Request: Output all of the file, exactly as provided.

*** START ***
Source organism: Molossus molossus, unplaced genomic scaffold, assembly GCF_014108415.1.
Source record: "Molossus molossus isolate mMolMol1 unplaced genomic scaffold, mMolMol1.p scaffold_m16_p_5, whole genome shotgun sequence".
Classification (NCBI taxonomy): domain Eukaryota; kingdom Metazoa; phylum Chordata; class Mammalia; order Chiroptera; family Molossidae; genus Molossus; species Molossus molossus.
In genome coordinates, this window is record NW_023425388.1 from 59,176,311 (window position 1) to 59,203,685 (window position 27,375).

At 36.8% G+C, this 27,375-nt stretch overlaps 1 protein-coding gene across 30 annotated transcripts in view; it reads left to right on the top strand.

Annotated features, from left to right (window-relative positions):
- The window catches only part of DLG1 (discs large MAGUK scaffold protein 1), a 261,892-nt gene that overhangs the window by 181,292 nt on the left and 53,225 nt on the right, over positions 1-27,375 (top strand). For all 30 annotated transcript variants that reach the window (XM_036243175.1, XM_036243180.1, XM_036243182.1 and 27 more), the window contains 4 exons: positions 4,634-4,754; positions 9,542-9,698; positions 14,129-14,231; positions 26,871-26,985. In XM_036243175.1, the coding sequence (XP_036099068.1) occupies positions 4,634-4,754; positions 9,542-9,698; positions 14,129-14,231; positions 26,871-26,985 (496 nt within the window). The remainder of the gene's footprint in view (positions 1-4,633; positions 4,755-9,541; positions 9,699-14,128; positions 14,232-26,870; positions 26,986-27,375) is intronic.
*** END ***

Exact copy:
Source organism: Molossus molossus, unplaced genomic scaffold, assembly GCF_014108415.1.
Source record: "Molossus molossus isolate mMolMol1 unplaced genomic scaffold, mMolMol1.p scaffold_m16_p_5, whole genome shotgun sequence".
Classification (NCBI taxonomy): domain Eukaryota; kingdom Metazoa; phylum Chordata; class Mammalia; order Chiroptera; family Molossidae; genus Molossus; species Molossus molossus.
In genome coordinates, this window is record NW_023425388.1 from 59,176,311 (window position 1) to 59,203,685 (window position 27,375).

At 36.8% G+C, this 27,375-nt stretch overlaps 1 protein-coding gene across 30 annotated transcripts in view; it reads left to right on the top strand.

Annotated features, from left to right (window-relative positions):
- The window catches only part of DLG1 (discs large MAGUK scaffold protein 1), a 261,892-nt gene that overhangs the window by 181,292 nt on the left and 53,225 nt on the right, over positions 1-27,375 (top strand). For all 30 annotated transcript variants that reach the window (XM_036243175.1, XM_036243180.1, XM_036243182.1 and 27 more), the window contains 4 exons: positions 4,634-4,754; positions 9,542-9,698; positions 14,129-14,231; positions 26,871-26,985. In XM_036243175.1, the coding sequence (XP_036099068.1) occupies positions 4,634-4,754; positions 9,542-9,698; positions 14,129-14,231; positions 26,871-26,985 (496 nt within the window). The remainder of the gene's footprint in view (positions 1-4,633; positions 4,755-9,541; positions 9,699-14,128; positions 14,232-26,870; positions 26,986-27,375) is intronic.